by Aaron Earls
Christians should know where we have been (church history) and where we are now (being missional), but what about where we are headed?
Theologian, author, and speaker Leonard Sweet describes himself as a semiotician, “one who reads the signs of the times,” and believes the key to determining where those signs are pointing is to see where Jesus is. “He is the ultimate sign,” said Sweet. “He is there [in the future] before us.”
But Sweet, author of The Well-Played Life and The Greatest Story Never Told, said much of it is “connecting the dots and putting things together” that are happening in the church and culture. Recently, Facts & Trends caught up with Sweet to ask him about the church’s future.
Looking out now, according to Sweet, there are at least two major developments coming. With those shifts, he gave ways congregations and leaders could respond.
Shift: Pedestrian church
The first transition Sweet mentioned was a move away from megachurches drawing people to drive out into the suburbs, but rather churches that are truly part of their communities.
“This is the church you can walk to,” Sweet said. “It fits in its neighborhood.” Another word to describe the movement would be artisan churches. “Everything is artisanal these days,” explained Sweet. “It means homemade or homespun.”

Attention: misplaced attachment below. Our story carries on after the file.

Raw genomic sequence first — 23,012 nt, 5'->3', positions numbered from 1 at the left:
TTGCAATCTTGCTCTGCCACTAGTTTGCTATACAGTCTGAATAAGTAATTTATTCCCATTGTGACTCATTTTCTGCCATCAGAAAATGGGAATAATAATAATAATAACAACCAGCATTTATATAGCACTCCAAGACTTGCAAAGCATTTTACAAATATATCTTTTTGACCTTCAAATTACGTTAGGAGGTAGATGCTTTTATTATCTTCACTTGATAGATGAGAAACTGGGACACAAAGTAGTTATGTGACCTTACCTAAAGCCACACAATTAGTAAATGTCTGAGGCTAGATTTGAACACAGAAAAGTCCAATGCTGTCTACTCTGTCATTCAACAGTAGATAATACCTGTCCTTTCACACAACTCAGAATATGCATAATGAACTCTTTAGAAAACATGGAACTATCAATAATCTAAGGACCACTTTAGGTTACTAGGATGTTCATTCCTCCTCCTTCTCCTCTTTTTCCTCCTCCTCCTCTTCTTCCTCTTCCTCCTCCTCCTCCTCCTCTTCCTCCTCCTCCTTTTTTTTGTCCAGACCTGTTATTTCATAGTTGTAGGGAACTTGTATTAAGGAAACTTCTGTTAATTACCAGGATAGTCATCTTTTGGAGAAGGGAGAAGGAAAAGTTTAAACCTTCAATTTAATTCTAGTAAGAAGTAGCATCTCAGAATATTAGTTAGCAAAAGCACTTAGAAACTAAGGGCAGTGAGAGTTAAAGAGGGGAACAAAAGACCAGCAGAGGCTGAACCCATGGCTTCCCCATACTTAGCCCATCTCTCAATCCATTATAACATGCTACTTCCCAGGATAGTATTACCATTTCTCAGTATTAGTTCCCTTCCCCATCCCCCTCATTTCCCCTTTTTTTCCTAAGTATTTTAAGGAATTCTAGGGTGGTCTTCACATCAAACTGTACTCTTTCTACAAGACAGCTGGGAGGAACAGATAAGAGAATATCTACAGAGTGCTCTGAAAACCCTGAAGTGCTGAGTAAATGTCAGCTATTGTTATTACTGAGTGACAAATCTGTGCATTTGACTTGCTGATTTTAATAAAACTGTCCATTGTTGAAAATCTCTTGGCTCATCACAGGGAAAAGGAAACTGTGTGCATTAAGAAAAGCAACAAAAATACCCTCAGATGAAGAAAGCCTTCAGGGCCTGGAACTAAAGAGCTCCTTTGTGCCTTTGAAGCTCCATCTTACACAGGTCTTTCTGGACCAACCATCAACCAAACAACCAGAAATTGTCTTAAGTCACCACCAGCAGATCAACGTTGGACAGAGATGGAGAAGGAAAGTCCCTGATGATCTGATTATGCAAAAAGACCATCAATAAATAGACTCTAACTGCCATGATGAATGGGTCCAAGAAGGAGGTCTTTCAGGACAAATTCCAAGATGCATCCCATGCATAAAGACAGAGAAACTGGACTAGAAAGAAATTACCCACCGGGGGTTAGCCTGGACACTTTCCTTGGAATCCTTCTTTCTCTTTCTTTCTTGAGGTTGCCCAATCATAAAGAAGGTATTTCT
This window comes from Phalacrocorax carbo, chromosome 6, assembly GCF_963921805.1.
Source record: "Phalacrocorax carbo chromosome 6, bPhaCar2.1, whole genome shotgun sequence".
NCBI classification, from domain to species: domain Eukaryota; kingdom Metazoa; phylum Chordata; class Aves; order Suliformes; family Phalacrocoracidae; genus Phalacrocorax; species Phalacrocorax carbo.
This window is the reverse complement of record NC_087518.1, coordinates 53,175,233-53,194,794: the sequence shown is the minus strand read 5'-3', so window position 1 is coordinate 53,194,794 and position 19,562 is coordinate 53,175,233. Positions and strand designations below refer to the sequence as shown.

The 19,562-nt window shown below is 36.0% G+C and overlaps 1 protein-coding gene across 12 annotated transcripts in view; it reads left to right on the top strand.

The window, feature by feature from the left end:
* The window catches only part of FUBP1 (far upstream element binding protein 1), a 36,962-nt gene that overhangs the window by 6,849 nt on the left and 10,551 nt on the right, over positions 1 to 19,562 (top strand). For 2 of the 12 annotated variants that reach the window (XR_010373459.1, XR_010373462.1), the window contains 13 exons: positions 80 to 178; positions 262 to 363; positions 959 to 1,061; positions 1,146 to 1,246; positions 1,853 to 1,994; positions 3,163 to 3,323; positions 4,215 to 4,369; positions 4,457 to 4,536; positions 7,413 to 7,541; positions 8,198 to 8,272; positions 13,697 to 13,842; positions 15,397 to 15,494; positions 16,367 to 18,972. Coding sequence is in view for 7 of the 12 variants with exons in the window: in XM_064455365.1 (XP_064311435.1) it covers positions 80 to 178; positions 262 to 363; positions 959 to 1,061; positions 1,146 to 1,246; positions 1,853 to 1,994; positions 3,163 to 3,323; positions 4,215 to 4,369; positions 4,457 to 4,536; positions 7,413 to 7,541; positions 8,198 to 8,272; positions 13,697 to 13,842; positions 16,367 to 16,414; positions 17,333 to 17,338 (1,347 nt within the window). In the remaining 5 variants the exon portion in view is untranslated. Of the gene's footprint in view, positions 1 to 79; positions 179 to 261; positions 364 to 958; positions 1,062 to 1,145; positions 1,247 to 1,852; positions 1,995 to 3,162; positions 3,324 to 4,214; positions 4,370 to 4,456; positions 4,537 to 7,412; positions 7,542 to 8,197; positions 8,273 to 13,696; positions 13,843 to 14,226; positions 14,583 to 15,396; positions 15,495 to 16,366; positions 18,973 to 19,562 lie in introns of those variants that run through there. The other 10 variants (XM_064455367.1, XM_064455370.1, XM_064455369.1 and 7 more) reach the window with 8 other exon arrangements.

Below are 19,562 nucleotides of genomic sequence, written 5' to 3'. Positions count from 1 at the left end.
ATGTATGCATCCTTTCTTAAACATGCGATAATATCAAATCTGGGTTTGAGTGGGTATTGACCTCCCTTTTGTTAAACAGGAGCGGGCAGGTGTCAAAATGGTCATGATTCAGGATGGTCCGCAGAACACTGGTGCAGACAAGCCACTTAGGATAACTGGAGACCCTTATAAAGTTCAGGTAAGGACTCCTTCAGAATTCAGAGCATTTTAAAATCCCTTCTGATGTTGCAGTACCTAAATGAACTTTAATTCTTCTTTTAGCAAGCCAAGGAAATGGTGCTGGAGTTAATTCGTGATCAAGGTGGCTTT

Pedestrian churches are concerned about the success of their neighborhoods on a macro and micro level, said Sweet. They want to see the area flourish, as well as the individual neighbor succeed.
“Churches will need to shift their view of success,” said Sweet, “away from numbers and toward being authentic.”
Authentic churches have a compelling story for those around them. “It resonates with them,” he said. “An authentic story is like catnip to the culture.”
Localized, incarnational ministry will allow the pedestrian church inroads to the people in their neighborhood.
Shift: Unpopular church
Sweet does not see the popular opinion of the church improving any time soon. “We are in a post-Christian, if not, anti-Christian culture,” he said.
“We no longer have the home court advantage,” he said. “The crowd’s not cheering for us anymore.”
This further necessitates that Christians “start thinking like missionaries,” according to Sweet.
“The ultimate evangelism is aesthetics,” said Sweet, “the beauty of Jesus seen in me.”
That is best communicated in a new, old-fashioned way, according to Sweet – a story. “The new dream is not ‘success’ as many understand it, but rather living a storied life,” said Sweet.
In his view, “people are not concerned so much about your worldview as they are about your life story.”
Sweet was recently on The Exchange with Ed Stetzer to discuss semiotics, raising 22nd Century kids, The Gospel Project, and his book Jesus: A Theography.
Here’s a clip where Sweet and Stetzer discuss the future of the Christianity and, in particular, Protestantism.
Aaron Earls (@WardrobeDoor) is online editor of Facts & Trends.